A style guide is a collection of modules and rules that helps to set up a website in one style and simplify the work of designers and developers. The unity of style works for creating an integral image of the company or product and their designed purpose.
It’s an ideal case. But does style guide always support a unified style and reflect the company’s mission? When it’s the key to harmony, and when it’s the limiting set of rules and patterns?
To understand this, let’s try to figure out what the unity of style means and how to achieve it in practice. Let’s consider a particular case — a style guide for website design.
In the web design, the unity of style creates the understanding that we remain within the same site, no matter which page we go to. This is not only a tribute to aesthetics but a functional necessity. The unity of style helps users to navigate the information space of the site better. Harmonious unity and coherence inspire user confidence in the product. All this is wonderful, but how to achieve this?
The unity of style should work for the site, and not for itself. Sometimes designers fall out for creative and forget about it. The unity of form and content is the foundation, whereon a style should be developed. You can’t take the set of modules and templates you like and use them far and wide.
Brand design is part of the brand’s body, namely its face. We all have eyes, ears, nose, and mouth, but that doesn’t make us identical, right? However, designers, armed with a style guide, readily stamp clones and call it the unity of style.
The unity of style isn’t just a set of rules and modules. This is an individual system within the design system, that works for Idea.
In practice, designers often sacrifice common sense for the sake of trends and their own convenience. Trendless color palettes, fonts, and animations are used thoughtlessly. The work is in full swing, like on a factory conveyor. No one denies the need to be in a trend — these are the rules of the game in the market. The paradoxicality of business is that you need to be standard (understandable) and special at the same time. For this, you need to study the brand and target audience properly, and then find a balance between unification and uniqueness. A reasonable style guide restrains inappropriate creativity but doesn’t obstruct the creation of a unique project.
A faulty understanding of the essence of the style guide or poorly compiled guide is the reason for the loss of uniqueness and integrity of the brand image.
The goals and topic of the site determine the hierarchy of content, navigation on the site, and its features. These goals are the basis for the development of the style guide.
When we meet a stranger, we respond to his posture, face and facial expressions, gestures, and tone of voice in the first instance. It takes us a few seconds to understand whether we like them or not. The same thing happens when we meet the “brand face” or website. Any brand has a face, posture, tone of voice, and message for the audience. The task of the designer is not just to create an attractive face, but to reflect its essence.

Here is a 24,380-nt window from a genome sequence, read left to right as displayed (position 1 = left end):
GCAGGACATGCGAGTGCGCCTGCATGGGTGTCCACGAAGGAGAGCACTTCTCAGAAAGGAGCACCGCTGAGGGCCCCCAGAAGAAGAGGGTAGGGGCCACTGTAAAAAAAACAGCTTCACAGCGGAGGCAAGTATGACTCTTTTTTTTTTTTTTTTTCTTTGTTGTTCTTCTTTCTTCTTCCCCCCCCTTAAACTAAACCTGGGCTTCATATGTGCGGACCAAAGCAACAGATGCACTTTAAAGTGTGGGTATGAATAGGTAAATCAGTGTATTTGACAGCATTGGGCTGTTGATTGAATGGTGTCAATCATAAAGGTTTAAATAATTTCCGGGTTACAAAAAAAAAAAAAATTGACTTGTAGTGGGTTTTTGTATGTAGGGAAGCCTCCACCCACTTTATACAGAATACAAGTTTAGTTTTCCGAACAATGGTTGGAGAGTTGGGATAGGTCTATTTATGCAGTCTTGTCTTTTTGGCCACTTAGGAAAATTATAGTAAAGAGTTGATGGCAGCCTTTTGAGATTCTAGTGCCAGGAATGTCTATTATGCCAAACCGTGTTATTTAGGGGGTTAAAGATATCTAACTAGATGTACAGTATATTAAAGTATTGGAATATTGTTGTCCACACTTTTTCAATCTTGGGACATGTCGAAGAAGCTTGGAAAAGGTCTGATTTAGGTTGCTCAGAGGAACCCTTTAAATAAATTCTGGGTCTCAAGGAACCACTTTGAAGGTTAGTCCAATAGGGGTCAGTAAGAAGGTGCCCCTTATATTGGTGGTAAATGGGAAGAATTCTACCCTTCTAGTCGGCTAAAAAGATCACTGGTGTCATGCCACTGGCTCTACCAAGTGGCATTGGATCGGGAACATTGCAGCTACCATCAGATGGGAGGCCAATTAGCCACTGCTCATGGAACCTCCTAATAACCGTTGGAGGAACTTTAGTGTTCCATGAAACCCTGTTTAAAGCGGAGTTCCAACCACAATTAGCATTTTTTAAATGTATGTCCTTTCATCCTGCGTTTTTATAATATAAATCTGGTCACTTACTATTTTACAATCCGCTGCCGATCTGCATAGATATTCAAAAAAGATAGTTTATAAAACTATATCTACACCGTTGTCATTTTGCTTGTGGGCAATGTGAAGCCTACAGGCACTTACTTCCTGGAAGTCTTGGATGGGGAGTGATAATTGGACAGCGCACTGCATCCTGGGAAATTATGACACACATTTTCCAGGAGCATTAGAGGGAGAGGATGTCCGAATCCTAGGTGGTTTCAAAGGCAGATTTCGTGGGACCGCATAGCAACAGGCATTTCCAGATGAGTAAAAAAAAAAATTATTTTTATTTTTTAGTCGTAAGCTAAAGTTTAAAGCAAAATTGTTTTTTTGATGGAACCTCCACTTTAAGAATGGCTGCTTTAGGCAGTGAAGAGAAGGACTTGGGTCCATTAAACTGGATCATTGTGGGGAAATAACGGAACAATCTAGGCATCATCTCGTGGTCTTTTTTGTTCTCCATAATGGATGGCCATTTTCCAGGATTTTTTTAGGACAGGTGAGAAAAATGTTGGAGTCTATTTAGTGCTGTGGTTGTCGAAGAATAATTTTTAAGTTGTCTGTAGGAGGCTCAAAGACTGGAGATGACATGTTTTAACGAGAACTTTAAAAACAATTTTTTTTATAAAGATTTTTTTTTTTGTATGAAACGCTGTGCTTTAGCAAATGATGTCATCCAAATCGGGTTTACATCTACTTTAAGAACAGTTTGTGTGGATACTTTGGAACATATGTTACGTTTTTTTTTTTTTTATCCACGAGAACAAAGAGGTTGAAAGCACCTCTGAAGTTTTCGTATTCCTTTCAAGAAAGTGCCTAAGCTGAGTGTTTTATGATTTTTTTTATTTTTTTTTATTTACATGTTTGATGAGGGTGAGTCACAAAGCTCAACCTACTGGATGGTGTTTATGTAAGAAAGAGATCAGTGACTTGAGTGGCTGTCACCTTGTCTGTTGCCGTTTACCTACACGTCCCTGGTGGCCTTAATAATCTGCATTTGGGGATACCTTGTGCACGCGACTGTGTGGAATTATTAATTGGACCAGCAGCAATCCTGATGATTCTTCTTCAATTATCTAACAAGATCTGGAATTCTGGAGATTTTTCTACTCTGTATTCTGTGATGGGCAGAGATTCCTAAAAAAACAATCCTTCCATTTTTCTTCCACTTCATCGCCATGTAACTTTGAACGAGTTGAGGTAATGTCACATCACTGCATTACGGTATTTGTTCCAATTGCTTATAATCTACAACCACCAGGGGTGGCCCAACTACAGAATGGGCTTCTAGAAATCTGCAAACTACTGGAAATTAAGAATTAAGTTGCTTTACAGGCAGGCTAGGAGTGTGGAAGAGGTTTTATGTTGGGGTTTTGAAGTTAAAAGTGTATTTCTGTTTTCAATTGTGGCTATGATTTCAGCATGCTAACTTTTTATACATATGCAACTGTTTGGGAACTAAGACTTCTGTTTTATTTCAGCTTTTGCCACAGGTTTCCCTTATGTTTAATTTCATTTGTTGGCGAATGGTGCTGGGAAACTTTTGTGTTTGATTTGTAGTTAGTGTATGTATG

Before developing a style guide, you need to delve into the goals of the product and think through how you can create contact with users and how to translate these goals to them using visualization means.
To develop a style guide, you need to clearly know the basics of composition and style unity. These are not identical buttons and icons, not the same fonts and indents, not the same palette. We need to create an integral style, not an army of clones. What exactly helps achieve visual integrity?
A style guide should be based on these laws.
Only on the basis of an understanding of the brand’s mission (goals of the website) and knowledge of the composition you can start creating a style guide.
The style guide rules should be short, simple, and clear. It’s better to write them in the form of friendly recommendations and include examples of use. A lengthy list of requirements looks like a bunch of restrictions and ties the hands and imagination of the designer. Only the most important things should be considered:
All design elements and compositional techniques must be subordinated to the general concept.
The design language should show the overall goal of the project through justified and reasonable visualization tools. It should be integral, logical, and understandable to users. The design language and tone of voice serves to reflect the tone of the brand’s voice (openness, friendliness, credibility, competence, easiness, etc.)
All tools should work for creating the desired image and attraction of the target audience. Their combination should be integral and harmonious. Each tool of design (color, shape, graphics, typographic, icons, images, logo, etc.) should be an organic part of the whole.
Basic tools and techniques for creating a unity of style:
(rarely used and require professionalism)
To achieve the unity of style, the designer should look at the project as an integral whole. When creating a style guide, you need to remember that first of all it’s a system that works for the image of a company or product. The design language should address the target audience and reflect the tone of the brand’s voice. The integral style is born from the unity of the idea and its execution. This is the external, semantic shell of the unity of style. The internal unity of style is based on the laws and principles of composition. Composition techniques will help to structure the project, balance the design, and make it integral and harmonious.
This comprehensive approach helps to create a useful guide, maintain the unity of style in any design work, and make it truly professional and integral.